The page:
Do you want a Mortgage Life Insurance?

What I Learned This Week


Last week, I made a post about Mortgages and it was pretty popular. I’d thought I would follow the trend and share what I learned this week (I hope you’ll get something out of it). Today’s going to be more focused on Canada because I’m Canadian (vive le Canada~). However, it might be translatable over in the USA (don’t quote me on that).

Today, we talk about Life Insurance. More specifically, Mortgage Life Insurance. I know what you’re thinking, “Donald, f*ck off. That stuff’s a scam, you’re a bloody idiot for considering it.” And you know, I’m totally cool with that, a lot of people think it. Hell, I use to be that same person until I decided to go on a route of “diving deeper into everything I’m curious about.” Because really, I don’t lose anything when I don’t give somebody my money, but I do gain something by researching a little bit more than your typical, biased joe (spoiler alert: MLI is a pretty poor decision).


Mortgage Life Insurance

Basically, it is a financial product whose value depreciates over time as you pay more premium into it. Here’s an example, Joe borrows $600k mortgage for 30 years and buys Mortgage Life Insurance. He dies that same year, that insurance pays off the mortgage (all $600k). However, let’s say he dies 15 years later and half the house is paid off, the insurance will then pay off $300k (when you qualify for $600k). Now, let’s say he dies 27 years from when he first took out the mortgage and has $50k left on the mortgage, how much does the insurance pay off? You guessed it, $50k (when you qualify for $600k). The horrible part is throughout the years, you’ve been paying a monthly premium for the insurance! So you are paying for a depreciating financial product!

There are better options, a traditional or term life insurance product typically keeps face value as you pay the monthly premiums (that means if it pays out $600k, you will get that amount no matter when you die). It’s just that as you get older, you become more risky and you pay a higher premium.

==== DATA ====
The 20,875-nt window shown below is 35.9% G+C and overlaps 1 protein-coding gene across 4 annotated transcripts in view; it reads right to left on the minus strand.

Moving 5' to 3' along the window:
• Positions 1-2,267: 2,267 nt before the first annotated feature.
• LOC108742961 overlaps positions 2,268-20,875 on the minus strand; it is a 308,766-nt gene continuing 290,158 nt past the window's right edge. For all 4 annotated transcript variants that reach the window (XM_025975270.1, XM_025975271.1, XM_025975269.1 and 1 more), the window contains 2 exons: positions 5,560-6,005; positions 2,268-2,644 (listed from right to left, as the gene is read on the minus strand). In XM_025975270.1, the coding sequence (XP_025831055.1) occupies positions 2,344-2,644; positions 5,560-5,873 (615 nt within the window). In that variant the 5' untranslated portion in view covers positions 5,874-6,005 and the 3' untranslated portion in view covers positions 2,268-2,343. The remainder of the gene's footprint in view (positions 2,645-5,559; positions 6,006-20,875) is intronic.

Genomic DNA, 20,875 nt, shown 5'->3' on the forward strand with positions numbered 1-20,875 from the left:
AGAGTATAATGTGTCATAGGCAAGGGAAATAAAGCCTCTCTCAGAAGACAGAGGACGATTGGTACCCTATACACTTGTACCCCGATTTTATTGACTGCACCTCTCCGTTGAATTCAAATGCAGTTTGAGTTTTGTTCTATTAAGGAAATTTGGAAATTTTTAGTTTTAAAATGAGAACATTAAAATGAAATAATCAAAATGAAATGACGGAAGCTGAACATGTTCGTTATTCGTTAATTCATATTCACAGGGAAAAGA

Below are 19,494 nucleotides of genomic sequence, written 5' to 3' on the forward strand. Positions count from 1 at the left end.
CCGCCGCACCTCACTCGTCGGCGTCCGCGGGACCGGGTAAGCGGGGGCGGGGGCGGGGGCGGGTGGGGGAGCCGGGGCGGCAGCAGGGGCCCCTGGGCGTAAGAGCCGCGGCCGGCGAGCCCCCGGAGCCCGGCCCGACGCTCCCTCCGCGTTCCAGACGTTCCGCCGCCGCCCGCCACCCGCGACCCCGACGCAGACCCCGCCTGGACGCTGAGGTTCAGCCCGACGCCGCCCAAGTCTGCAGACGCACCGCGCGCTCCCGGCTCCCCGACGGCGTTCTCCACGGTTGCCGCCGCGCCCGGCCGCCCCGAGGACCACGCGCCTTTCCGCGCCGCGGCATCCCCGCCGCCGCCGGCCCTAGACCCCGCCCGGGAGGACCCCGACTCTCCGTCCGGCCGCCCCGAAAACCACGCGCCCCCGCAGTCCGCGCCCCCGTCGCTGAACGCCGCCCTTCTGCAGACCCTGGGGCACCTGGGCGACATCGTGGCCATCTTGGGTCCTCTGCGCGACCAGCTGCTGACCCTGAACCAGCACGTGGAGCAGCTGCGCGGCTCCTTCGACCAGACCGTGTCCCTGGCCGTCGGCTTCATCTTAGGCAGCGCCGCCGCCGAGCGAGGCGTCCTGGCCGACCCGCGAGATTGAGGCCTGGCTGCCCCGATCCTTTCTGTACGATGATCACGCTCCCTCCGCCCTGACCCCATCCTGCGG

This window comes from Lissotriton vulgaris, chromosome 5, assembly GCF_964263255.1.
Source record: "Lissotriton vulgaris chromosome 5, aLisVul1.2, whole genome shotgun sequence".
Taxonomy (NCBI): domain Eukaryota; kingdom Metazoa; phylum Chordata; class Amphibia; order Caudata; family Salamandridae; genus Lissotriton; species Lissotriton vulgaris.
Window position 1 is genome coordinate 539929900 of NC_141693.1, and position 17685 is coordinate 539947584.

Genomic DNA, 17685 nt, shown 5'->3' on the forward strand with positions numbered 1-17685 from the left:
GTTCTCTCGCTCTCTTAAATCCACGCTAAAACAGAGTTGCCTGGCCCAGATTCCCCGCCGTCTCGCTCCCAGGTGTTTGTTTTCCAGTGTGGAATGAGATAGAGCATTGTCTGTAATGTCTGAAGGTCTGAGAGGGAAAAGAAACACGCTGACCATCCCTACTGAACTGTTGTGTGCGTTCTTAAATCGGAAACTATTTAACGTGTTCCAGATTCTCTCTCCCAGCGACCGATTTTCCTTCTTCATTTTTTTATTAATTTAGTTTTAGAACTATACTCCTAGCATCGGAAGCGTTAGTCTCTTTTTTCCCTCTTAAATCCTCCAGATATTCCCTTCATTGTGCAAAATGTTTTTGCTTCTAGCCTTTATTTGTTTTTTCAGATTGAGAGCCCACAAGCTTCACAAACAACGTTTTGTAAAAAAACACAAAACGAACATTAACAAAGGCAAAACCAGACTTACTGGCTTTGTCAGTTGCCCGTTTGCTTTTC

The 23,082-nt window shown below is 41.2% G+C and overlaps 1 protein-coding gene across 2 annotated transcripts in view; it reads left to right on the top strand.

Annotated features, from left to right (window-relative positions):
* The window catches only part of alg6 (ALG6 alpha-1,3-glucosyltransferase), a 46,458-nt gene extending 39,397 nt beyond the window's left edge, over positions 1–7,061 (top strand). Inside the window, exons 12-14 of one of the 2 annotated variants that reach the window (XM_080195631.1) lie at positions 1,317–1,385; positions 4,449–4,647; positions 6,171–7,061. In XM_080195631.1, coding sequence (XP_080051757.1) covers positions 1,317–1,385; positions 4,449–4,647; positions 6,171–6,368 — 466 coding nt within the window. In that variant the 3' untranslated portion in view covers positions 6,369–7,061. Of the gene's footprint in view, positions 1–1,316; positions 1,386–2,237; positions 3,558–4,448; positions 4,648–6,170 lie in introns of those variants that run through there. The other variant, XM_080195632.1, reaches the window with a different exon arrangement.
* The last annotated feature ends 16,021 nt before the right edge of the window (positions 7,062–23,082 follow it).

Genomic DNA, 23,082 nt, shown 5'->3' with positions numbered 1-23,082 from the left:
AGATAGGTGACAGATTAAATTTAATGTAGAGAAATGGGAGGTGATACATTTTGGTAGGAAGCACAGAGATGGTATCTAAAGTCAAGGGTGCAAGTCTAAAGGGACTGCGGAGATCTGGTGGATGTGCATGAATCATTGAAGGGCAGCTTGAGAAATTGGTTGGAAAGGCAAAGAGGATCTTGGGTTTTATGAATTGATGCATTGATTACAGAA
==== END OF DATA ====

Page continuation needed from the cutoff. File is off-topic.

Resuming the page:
There has been much controversy surrounding mortgage life insurance. It really does benefit the lender only and is a really bad idea for the buyer, but sometimes it might be your only choice to help take care of the family in case you go early (how morbid). Also, if you are not healthy and do not pass the tests from term life insurance, it might be your only option (another reason to stay active and healthy).

At any rate, you guys know what to do if the banks try to sell you this product. As Canadians, we will politely decline and then curse at them under our breath. If you’re an expat, then act according to your culture. It’d be quite the show.

I hope you learned something today and as always, there’s two videos that I’d like to share below to further explain what Mortgage Life Insurance really is.


All About Mortgages

What’s There to Know?

Well, it has certainly been awhile. Certainly, I have failed in keeping up with my posts. However, there was a reason for that. I have found myself a job as a Software Engineer at a startup called in Vancouver, BC. It’s certainly nice to be able to make a living again, but I am starting at a pretty rough place because the startup is so very disorganized.

At this moment, I feel like passing out, but I will do that after I finish this blog post about what I learned over the time I was absent. A friend of mine recently bought a condo and was raving about all these terms related to buying a place that was above and over me. I started researching about the process of buying a place and more specifically, mortgages.

I learned about credit scores, downpayments, assets, income, etc. and I even made a video that you can find here. It explains what a mortgage is and what you need to qualify for it. It’s very basic, so if you already know a lot about home purchases, you may want to skip it.

I’m from Canada and I really focused on Canada in that video. In it, I explained a little bit about CHMC or Canadian Mortgage and Housing Corporate – or Mortgage Insurance. Essentially, you pay a premium IF your downpayment is less than 20%.

So, let’s say that Jeff purchases a house with a 10% downpayment. The other 90% is from a mortgage. To protect the lenders, borrowers are forced to buy this mortgage insurance. The premium that they pay is based on their situation and is calculated by lenders. So basically, in a monthly mortgage payment you will pay for the interest of the mortgage + insurance premium + principle. If you had a downpayment of 20%, you only pay mortgage interest + principle. In this post, I really wanted to point out the insurance premium you’d pay if your downpayment is less than 20%. I feel a lot of people don’t know how much they lose to this insurance premium (or even knows about it). So, I wanted to bring it to light.

Of course, the video I made explains it in finer details, so make sure you watch it. Also, refer to the CHMC reference page to learn more about it. It is Canadian, but I believe USA also have the same kind of process to protect lenders. Sucks for us buying houses, but now you know what to expect.

(Actually, I made it easy for you to find the video *wink*)

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Yours truly,